Many of us struggle with recurring life issues I call unfinished business. These are past hurts or sins that lurk at the edges of our daily lives and that haven’t been fully cleansed by the touch of Jesus. In this Dear Me I address a piece of unfinished business that stems from being the eldest child and the “good child” in my family. By default, that left my brother being the “bad child.” Those labels had far-reaching ramifications for both of us and the way we saw ourselves. I knew inside that the labels were both unfair and inaccurate. Still, I learned certain patterns of behavior that led me to both goodness and unhealthy ways of living. Do you struggle with pieces of unfinished business?
Dear Me, I’m sorry you learned at a very early age that to be “good” meant being passive and hyper-obedient. I’m sorry you stood with your hands behind your back so you wouldn’t touch anything, break anything. I’m sorry you learned to please others at great cost to your own well-being.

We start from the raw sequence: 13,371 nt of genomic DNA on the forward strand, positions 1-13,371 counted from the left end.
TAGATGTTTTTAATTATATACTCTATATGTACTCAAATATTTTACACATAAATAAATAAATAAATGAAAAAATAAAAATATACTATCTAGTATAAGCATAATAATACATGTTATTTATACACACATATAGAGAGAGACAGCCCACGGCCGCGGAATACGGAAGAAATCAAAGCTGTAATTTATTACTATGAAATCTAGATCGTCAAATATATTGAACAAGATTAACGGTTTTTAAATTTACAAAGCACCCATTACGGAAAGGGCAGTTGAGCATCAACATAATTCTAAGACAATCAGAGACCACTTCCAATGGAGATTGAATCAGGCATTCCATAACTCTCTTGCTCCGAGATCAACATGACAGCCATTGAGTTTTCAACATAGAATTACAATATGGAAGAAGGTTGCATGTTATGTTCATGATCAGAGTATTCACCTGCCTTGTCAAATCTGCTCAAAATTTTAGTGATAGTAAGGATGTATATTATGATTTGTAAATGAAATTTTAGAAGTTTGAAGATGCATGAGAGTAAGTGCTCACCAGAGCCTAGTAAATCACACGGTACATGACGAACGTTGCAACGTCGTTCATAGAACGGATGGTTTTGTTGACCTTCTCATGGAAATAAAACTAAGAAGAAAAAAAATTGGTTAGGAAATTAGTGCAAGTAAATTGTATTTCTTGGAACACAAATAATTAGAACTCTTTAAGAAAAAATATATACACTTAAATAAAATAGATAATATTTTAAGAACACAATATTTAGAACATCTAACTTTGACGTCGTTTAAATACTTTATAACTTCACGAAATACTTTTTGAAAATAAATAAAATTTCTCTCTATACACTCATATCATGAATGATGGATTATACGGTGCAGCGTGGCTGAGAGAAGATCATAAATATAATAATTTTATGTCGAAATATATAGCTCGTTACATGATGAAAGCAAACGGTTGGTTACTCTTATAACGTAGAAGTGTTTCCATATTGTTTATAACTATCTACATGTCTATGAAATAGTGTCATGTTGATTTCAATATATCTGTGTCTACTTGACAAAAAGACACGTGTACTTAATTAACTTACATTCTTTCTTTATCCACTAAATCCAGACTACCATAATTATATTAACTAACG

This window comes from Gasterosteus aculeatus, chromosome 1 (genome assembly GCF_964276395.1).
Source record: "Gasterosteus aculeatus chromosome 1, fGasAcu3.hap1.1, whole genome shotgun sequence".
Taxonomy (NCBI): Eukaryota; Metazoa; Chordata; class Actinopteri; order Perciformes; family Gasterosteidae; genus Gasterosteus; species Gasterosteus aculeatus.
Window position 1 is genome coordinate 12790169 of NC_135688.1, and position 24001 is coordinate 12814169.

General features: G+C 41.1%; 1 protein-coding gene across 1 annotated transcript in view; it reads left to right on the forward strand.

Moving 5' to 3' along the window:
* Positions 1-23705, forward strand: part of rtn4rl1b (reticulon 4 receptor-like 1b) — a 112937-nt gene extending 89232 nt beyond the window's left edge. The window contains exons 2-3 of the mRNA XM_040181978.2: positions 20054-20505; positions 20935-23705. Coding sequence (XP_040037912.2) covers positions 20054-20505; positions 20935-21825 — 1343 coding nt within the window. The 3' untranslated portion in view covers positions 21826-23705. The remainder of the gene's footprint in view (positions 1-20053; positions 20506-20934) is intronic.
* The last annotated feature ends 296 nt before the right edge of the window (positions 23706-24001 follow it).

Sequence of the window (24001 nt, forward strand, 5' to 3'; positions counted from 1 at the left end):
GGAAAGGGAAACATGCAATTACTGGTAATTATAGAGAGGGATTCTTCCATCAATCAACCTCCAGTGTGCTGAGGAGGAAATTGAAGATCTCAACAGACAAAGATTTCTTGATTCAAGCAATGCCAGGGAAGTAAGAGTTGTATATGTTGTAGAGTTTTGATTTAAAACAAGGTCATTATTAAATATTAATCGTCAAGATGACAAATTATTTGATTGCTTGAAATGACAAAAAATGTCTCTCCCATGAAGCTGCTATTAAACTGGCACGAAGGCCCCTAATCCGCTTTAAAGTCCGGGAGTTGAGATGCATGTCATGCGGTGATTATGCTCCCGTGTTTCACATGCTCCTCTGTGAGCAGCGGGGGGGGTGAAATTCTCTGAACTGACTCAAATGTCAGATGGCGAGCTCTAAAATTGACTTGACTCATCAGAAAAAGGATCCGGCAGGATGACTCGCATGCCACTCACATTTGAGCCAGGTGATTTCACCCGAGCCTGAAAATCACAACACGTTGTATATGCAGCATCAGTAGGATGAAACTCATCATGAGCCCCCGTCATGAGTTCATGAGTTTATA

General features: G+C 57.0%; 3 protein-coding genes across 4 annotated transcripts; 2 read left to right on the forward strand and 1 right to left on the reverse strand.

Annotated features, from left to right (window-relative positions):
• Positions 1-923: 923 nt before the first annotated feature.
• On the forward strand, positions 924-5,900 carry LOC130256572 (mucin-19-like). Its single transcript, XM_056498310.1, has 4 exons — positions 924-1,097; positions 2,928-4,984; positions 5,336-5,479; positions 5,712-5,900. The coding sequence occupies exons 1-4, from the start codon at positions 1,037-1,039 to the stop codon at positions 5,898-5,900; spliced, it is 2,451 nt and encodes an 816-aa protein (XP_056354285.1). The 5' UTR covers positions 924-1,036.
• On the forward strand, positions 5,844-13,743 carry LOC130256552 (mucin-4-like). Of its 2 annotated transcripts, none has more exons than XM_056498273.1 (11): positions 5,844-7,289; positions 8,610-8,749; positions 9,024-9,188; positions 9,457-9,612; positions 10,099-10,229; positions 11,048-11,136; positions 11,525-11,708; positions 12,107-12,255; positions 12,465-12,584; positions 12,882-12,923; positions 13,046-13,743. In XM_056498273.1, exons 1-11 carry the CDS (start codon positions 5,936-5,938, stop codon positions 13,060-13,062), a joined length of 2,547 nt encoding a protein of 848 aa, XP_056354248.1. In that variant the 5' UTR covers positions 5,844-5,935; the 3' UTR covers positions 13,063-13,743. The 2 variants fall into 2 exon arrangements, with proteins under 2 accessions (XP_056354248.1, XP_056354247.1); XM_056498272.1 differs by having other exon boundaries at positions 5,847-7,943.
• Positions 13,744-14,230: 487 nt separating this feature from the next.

You learned to meet other people’s needs over your own. Actually you buried your own wants and preferences so deep you can’t always identify them, even today. I’m sorry for that loss to your personhood.
You learned early to comply, to be passive, to try to foster peace when anger flared all around. You tried so hard to smooth over discontent and frustration of those in control. You took on responsibilities too big, too hard in the quest to be acceptable.
I know it’s hard for you, even today to let things be. You try to fix, to run ahead, to smooth over, to cover for others in an effort to keep the peace, to satisfy others’ desires, and to attempt the impossible—to make the world just.
You know the task is impossible, but the habits are so ingrained—they run so deep.
And yet you are often profoundly disappointed. You say you don’t care, you don’t mind, it doesn’t really matter, but that’s a lie. You wish, you sometimes hope for things that never happen. You become cynical, bitter, because you’re left empty again. Better not to want in the first place. The stark realization hits hard. You’re actually quite alone.
You’ll forgive me if I, who always deferred to others, reach out and grab something on occasion. I’m overcoming a lifetime of, “That’s okay, you go first.”